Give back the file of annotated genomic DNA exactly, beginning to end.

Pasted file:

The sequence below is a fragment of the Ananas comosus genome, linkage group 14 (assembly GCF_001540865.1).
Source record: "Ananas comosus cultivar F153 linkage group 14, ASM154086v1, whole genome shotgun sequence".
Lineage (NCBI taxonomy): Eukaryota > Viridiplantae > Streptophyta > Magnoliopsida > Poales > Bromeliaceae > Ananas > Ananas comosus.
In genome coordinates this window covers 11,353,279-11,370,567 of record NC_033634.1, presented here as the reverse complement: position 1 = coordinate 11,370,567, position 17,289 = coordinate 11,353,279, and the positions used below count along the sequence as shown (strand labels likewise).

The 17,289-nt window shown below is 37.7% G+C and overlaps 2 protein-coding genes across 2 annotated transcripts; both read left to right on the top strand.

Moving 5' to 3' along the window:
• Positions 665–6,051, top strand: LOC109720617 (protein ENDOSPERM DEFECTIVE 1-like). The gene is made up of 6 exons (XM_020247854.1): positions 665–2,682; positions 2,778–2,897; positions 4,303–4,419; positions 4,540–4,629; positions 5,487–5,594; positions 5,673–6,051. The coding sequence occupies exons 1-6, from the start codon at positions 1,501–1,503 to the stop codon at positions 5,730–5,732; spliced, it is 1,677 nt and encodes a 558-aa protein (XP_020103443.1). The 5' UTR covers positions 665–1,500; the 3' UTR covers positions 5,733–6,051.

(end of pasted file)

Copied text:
The sequence below is a fragment of the Ananas comosus genome, linkage group 14 (assembly GCF_001540865.1).
Source record: "Ananas comosus cultivar F153 linkage group 14, ASM154086v1, whole genome shotgun sequence".
Lineage (NCBI taxonomy): Eukaryota > Viridiplantae > Streptophyta > Magnoliopsida > Poales > Bromeliaceae > Ananas > Ananas comosus.
In genome coordinates this window covers 11,353,279-11,370,567 of record NC_033634.1, presented here as the reverse complement: position 1 = coordinate 11,370,567, position 17,289 = coordinate 11,353,279, and the positions used below count along the sequence as shown (strand labels likewise).

The 17,289-nt window shown below is 37.7% G+C and overlaps 2 protein-coding genes across 2 annotated transcripts; both read left to right on the top strand.

Moving 5' to 3' along the window:
• Positions 665–6,051, top strand: LOC109720617 (protein ENDOSPERM DEFECTIVE 1-like). The gene is made up of 6 exons (XM_020247854.1): positions 665–2,682; positions 2,778–2,897; positions 4,303–4,419; positions 4,540–4,629; positions 5,487–5,594; positions 5,673–6,051. The coding sequence occupies exons 1-6, from the start codon at positions 1,501–1,503 to the stop codon at positions 5,730–5,732; spliced, it is 1,677 nt and encodes a 558-aa protein (XP_020103443.1). The 5' UTR covers positions 665–1,500; the 3' UTR covers positions 5,733–6,051.